Stock Options and Determining a “Five-Percent Owner”
“One of my clients in a 401(k) plan has been given stock options, which have not been exercised. When determining a five percent owner for plan purposes, does ownership of stock options count?”
ERISA consultants at the Retirement Learning Center Resource Desk regularly receive calls from financial advisors on a broad array of technical topics related to IRAs and qualified retirement plans. We bring Case of the Week to you to highlight the most relevant topics affecting your business.
Highlights of Discussion
- The answer to your question is clearly addressed in Internal Revenue Code Sections (IRC) §§416 and 318 and underlying regulations.
- Under IRC §416(i)(1)(B)(I), the term “five-percent owner” means the following:
- If the employer is a corporation, any person who owns (or is considered as owning within the meaning of IRC § 318) more than five-percent of the outstanding stock of the corporation or stock possessing more than five-percent of the total combined voting power of all stock of the corporation, or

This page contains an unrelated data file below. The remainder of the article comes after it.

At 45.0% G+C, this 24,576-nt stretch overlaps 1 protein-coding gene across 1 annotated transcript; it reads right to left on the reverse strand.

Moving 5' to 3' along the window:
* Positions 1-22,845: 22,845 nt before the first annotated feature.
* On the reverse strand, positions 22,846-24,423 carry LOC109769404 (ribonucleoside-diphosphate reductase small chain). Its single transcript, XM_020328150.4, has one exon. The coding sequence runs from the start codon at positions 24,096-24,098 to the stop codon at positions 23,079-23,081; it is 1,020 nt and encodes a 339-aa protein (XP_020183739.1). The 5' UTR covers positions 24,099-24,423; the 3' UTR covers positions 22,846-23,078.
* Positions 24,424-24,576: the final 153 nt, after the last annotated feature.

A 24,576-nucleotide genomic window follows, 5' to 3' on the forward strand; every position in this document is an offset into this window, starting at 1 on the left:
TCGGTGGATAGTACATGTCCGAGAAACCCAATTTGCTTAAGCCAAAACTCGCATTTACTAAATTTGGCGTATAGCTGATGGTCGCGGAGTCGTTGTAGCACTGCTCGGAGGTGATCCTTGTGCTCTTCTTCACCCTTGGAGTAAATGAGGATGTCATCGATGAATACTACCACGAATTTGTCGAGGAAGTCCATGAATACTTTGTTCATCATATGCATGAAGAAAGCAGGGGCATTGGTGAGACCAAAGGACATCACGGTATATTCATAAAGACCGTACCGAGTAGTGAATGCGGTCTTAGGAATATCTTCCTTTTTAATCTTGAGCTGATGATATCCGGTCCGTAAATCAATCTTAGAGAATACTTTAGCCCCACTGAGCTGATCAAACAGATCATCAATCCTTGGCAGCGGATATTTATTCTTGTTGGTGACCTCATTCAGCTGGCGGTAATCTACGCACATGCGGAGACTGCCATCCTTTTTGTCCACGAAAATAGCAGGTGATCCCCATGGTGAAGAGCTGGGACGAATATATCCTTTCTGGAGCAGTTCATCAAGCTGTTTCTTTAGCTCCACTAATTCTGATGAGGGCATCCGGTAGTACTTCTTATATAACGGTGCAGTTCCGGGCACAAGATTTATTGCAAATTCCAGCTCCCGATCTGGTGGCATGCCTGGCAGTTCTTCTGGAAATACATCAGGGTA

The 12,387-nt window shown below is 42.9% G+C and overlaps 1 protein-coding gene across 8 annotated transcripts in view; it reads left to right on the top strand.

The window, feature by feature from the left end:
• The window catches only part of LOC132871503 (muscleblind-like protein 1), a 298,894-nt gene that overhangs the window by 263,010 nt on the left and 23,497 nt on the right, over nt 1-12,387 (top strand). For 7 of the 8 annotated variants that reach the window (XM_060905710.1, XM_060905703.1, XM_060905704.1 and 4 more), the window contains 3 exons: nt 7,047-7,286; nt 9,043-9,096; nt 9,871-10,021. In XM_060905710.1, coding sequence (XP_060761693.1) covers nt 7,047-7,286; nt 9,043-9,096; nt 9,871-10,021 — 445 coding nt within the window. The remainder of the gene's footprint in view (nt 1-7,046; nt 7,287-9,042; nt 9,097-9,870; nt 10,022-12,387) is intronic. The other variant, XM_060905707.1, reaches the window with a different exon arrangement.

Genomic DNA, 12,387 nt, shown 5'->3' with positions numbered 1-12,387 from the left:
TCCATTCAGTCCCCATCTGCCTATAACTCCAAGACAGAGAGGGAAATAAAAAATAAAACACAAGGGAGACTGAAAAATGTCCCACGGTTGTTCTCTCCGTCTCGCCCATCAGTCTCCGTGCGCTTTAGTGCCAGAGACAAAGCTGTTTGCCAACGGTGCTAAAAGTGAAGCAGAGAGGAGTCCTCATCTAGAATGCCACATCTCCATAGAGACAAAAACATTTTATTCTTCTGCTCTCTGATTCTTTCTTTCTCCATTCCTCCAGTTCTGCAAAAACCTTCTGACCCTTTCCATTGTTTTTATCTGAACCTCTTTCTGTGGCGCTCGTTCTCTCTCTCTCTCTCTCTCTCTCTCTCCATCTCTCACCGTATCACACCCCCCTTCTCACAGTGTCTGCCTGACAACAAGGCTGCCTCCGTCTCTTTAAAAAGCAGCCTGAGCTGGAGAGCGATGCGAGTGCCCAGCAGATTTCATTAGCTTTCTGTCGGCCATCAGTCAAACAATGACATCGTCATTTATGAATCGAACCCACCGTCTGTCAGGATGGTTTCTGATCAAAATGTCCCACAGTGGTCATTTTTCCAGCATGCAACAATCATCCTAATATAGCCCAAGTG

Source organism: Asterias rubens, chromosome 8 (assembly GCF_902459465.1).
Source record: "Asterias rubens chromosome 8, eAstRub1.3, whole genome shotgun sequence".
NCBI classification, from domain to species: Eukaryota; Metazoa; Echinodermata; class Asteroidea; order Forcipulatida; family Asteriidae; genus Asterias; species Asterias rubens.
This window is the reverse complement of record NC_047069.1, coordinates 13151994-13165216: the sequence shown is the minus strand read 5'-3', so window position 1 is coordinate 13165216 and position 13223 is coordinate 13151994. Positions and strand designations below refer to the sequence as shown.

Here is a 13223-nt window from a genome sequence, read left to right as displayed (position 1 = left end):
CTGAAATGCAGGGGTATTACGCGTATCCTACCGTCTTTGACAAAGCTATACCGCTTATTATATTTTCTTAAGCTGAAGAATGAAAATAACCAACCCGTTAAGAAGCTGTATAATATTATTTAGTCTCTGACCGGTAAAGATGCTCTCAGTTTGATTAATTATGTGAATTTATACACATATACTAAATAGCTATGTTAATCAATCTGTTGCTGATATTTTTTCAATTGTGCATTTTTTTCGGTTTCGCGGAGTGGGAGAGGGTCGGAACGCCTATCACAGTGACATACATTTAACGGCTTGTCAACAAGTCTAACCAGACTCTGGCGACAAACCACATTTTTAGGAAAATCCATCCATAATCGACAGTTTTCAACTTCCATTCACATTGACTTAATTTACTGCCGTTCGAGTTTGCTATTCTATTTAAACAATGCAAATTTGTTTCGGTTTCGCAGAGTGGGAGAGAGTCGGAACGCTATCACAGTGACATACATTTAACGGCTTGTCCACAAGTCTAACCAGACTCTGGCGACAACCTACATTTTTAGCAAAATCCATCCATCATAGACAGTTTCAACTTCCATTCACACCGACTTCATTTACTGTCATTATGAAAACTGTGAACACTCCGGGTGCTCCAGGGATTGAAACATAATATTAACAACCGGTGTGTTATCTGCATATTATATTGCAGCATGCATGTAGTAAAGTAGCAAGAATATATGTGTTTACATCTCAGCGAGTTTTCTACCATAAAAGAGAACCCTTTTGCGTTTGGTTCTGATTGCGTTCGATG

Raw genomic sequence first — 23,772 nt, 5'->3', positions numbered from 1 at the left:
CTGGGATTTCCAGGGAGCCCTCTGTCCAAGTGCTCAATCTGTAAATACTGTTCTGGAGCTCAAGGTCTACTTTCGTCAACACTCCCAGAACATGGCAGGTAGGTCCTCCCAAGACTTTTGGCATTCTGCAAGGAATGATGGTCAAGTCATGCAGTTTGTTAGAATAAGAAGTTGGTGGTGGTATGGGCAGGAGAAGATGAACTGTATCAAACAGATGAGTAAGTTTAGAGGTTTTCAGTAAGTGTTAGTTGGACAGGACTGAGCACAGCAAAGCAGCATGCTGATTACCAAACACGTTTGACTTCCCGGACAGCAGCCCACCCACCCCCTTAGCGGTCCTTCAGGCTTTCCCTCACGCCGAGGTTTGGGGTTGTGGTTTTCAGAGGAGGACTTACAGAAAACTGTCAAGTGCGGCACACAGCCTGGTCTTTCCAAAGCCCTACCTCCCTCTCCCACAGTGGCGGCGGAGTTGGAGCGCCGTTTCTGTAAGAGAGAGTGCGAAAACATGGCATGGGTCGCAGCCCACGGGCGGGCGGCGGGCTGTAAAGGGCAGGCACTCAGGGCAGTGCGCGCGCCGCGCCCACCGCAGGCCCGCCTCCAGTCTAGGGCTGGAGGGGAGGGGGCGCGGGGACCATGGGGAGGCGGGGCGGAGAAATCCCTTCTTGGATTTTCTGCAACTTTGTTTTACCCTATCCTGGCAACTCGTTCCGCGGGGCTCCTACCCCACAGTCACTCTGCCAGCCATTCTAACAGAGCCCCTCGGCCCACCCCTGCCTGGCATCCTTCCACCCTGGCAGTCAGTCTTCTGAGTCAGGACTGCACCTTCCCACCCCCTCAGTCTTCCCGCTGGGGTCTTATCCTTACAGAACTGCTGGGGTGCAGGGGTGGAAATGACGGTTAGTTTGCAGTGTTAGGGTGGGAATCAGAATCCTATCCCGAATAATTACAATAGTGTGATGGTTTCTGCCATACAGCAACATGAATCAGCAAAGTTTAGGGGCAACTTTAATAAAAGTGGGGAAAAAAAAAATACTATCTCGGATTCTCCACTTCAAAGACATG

- If the employer is not a corporation, any person who owns more than five-percent of the capital or profits interest in the employer.
- A person might be a more than five-percent owner through the “constructive ownership” rules of IRC § 318. IRC §318(a)(4) states: If any person has an option to acquire stock, such stock shall be considered as owned by such person. For purposes of this paragraph, an option to acquire such an option, and each one of a series of such options, shall be considered as an option to acquire such stock.
When determining ownership for plan purposes, if any participant has an option to acquire stock, such stock shall be considered as owned by such person.